Olib (pronounced [ɔ̌lib]; Italian: Ulbo) is an island in northern Dalmatia, located northwest of Zadar, southwest of Pag, southeast of Lošinj and just east of Silba with an area of 26.14 km2.[2] The population is 140.[3]

Port of Banjve on Olib
Croatia - Olib.PNG
LocationAdriatic Sea
CoordinatesCoordinates: 44°22′N 14°46′E / 44.367°N 14.767°E / 44.367; 14.767
Area26.14 km2 (10.09 sq mi)
Highest elevation74 m (243 ft)[1]
Highest pointKalac[1]
Population140 (2011)
Pop. density5.3/km2 (13.7/sq mi)


Greek geographer Strabo mentions a settlement named Aloip, which was inhabited by the Liburnians. During the Roman rule, Aloip was rebuilt in a different location, in the island's south-west.[4]

Croats colonized the island from mid-7th to late 8th century. Another wave of Croatian inhabitants arrived in the mid to late 15th century, from Vrlika in the Cetinska Krajina, fleeing the Ottoman invasions.[5] The Chakavian dialect of Croatian is spoken on Olib. Residents call themselves Olibljani.

The island has many historic buildings and ruins. Among these are the Parish Church Assumption of Mary with its collection of antiquities including Glagolitic codices dating back to the 17th century (housed in the treasury of the parish rectory), the stone Tower or "Kula" built for protection from pirates, and the ruins of St. Paul's Church and Monastery which was abandoned in the 13th century.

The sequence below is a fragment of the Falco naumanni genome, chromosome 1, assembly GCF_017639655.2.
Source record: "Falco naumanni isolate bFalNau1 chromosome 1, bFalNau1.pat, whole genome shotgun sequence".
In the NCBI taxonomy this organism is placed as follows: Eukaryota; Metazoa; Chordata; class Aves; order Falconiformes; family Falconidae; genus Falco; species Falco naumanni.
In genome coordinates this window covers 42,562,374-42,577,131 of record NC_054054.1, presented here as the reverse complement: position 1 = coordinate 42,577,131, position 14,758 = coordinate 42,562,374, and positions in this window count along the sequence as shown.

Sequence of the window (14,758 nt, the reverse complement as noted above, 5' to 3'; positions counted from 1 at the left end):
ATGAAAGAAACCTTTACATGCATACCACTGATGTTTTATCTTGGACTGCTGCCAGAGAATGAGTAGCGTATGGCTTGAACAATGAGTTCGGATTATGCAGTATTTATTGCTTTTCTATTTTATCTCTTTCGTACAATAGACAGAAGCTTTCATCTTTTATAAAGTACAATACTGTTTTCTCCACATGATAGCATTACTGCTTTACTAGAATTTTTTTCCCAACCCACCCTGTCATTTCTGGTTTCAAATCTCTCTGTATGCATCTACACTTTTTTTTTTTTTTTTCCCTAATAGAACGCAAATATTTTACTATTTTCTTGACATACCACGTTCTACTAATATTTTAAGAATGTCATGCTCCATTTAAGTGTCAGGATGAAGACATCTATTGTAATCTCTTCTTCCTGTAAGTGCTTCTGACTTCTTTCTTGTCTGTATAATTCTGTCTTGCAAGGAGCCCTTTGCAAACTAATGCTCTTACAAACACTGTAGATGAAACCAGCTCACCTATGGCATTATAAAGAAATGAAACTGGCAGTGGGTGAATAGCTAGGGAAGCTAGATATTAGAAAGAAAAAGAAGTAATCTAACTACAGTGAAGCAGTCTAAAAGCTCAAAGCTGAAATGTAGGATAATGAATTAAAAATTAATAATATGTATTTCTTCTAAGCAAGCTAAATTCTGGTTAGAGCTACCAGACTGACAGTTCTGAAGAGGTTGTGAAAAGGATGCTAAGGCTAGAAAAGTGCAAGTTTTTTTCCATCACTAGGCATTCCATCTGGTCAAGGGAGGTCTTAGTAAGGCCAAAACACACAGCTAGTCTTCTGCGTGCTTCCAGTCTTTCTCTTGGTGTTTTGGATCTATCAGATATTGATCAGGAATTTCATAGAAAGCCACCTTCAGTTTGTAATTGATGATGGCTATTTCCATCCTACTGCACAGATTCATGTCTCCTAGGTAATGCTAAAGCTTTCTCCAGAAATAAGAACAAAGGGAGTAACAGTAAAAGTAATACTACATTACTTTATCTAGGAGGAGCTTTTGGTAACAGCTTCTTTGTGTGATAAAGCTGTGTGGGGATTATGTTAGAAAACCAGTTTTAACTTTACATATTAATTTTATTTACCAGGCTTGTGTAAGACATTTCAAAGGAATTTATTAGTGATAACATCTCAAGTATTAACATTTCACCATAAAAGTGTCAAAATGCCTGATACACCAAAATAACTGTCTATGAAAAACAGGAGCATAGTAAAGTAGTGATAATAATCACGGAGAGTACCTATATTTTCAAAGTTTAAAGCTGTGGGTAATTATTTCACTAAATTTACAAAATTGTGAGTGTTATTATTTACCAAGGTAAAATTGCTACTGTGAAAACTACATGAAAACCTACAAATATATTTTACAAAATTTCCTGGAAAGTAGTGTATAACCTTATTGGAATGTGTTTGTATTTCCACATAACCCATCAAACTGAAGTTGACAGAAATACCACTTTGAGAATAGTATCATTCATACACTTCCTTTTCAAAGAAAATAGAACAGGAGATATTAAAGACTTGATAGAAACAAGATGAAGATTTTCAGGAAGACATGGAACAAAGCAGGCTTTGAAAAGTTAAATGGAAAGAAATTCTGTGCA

Modern-day OlibEdit

The traditional products of Olib include wine, olive oil, and cheese. Most of the food is consumed locally rather than being sold in the market.[6]

There is no water supply network on Olib so all homes on the island are built with cisterns to capture rainwater. During the summer months, the island receives an additional supply of water carried by ships if needed.[7]

Although the year-round population only hovers around 100, that number is much larger during the summer months when both descendants of the island's native population as well as international tourists come to visit.

Olib is connected to the mainland by ferry to Zadar via the islands of Silba and Premuda. The journey to the mainland takes approximately two hours on a catamaran and up to three and a half hours by ferry. Cars are forbidden to be used for transport on the island, instead have to be parked in a designated area adjacent to the harbor.


  1. ^ a b Magaš & Faričić 2002, p. 37.
  2. ^ Duplančić Leder, Tea; Ujević, Tin; Čala, Mendi (June 2004). "Coastline lengths and areas of islands in the Croatian part of the Adriatic Sea determined from the topographic maps at the scale of 1 : 25 000" (PDF). Geoadria. Zadar. 9 (1): 5–32. doi:10.15291/geoadria.127. Retrieved 2019-12-26.
  3. ^ Statistical Yearbook of the Republic of Croatia 2017 (PDF) (in Croatian and English). Zagreb: Croatian Bureau of Statistics. December 2017. p. 45. ISSN 1333-3305. Retrieved 23 May 2018.
  4. ^ Magaš & Faričić 2002, pp. 39–40.
  5. ^ Magaš & Faričić 2002, p. 41.
  6. ^ Magaš & Faričić 2002, pp. 49–50.
  7. ^ Magaš & Faričić 2002, p. 39.